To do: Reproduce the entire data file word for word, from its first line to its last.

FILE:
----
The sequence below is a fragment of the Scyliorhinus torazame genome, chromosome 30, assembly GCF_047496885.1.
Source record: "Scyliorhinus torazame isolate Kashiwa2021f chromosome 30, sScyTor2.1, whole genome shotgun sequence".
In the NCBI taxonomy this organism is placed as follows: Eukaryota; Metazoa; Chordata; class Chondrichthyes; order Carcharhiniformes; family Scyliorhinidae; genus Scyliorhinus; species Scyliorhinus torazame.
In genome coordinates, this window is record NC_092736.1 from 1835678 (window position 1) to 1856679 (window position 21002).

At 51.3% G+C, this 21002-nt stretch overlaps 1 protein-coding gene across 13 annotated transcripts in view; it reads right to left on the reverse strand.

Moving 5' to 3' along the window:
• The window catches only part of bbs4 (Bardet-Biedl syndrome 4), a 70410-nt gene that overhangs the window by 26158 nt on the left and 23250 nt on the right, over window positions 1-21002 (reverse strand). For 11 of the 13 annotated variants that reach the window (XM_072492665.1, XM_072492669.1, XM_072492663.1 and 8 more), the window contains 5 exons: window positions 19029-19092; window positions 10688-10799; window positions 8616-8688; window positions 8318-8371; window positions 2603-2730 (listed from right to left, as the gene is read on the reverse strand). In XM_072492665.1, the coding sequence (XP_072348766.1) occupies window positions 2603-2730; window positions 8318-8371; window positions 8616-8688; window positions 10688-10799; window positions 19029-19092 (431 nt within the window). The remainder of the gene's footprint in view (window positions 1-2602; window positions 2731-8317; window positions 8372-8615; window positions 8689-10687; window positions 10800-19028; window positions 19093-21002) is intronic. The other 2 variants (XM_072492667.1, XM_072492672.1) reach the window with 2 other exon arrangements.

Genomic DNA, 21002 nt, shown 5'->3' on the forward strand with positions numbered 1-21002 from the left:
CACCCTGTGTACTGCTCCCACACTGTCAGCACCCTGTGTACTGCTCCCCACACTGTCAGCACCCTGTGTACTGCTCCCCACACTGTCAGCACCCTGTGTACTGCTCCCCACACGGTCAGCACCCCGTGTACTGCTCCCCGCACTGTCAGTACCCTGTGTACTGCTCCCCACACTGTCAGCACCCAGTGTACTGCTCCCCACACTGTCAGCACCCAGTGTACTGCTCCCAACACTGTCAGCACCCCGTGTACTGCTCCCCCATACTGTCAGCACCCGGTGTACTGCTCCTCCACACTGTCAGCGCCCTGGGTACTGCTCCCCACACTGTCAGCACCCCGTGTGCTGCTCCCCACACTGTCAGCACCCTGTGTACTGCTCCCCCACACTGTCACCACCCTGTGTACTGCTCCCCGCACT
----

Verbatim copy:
The sequence below is a fragment of the Scyliorhinus torazame genome, chromosome 30, assembly GCF_047496885.1.
Source record: "Scyliorhinus torazame isolate Kashiwa2021f chromosome 30, sScyTor2.1, whole genome shotgun sequence".
In the NCBI taxonomy this organism is placed as follows: Eukaryota; Metazoa; Chordata; class Chondrichthyes; order Carcharhiniformes; family Scyliorhinidae; genus Scyliorhinus; species Scyliorhinus torazame.
In genome coordinates, this window is record NC_092736.1 from 1835678 (window position 1) to 1856679 (window position 21002).

At 51.3% G+C, this 21002-nt stretch overlaps 1 protein-coding gene across 13 annotated transcripts in view; it reads right to left on the reverse strand.

Moving 5' to 3' along the window:
• The window catches only part of bbs4 (Bardet-Biedl syndrome 4), a 70410-nt gene that overhangs the window by 26158 nt on the left and 23250 nt on the right, over window positions 1-21002 (reverse strand). For 11 of the 13 annotated variants that reach the window (XM_072492665.1, XM_072492669.1, XM_072492663.1 and 8 more), the window contains 5 exons: window positions 19029-19092; window positions 10688-10799; window positions 8616-8688; window positions 8318-8371; window positions 2603-2730 (listed from right to left, as the gene is read on the reverse strand). In XM_072492665.1, the coding sequence (XP_072348766.1) occupies window positions 2603-2730; window positions 8318-8371; window positions 8616-8688; window positions 10688-10799; window positions 19029-19092 (431 nt within the window). The remainder of the gene's footprint in view (window positions 1-2602; window positions 2731-8317; window positions 8372-8615; window positions 8689-10687; window positions 10800-19028; window positions 19093-21002) is intronic. The other 2 variants (XM_072492667.1, XM_072492672.1) reach the window with 2 other exon arrangements.

Genomic DNA, 21002 nt, shown 5'->3' on the forward strand with positions numbered 1-21002 from the left:
CACCCTGTGTACTGCTCCCACACTGTCAGCACCCTGTGTACTGCTCCCCACACTGTCAGCACCCTGTGTACTGCTCCCCACACTGTCAGCACCCTGTGTACTGCTCCCCACACGGTCAGCACCCCGTGTACTGCTCCCCGCACTGTCAGTACCCTGTGTACTGCTCCCCACACTGTCAGCACCCAGTGTACTGCTCCCCACACTGTCAGCACCCAGTGTACTGCTCCCAACACTGTCAGCACCCCGTGTACTGCTCCCCCATACTGTCAGCACCCGGTGTACTGCTCCTCCACACTGTCAGCGCCCTGGGTACTGCTCCCCACACTGTCAGCACCCCGTGTGCTGCTCCCCACACTGTCAGCACCCTGTGTACTGCTCCCCCACACTGTCACCACCCTGTGTACTGCTCCCCGCACT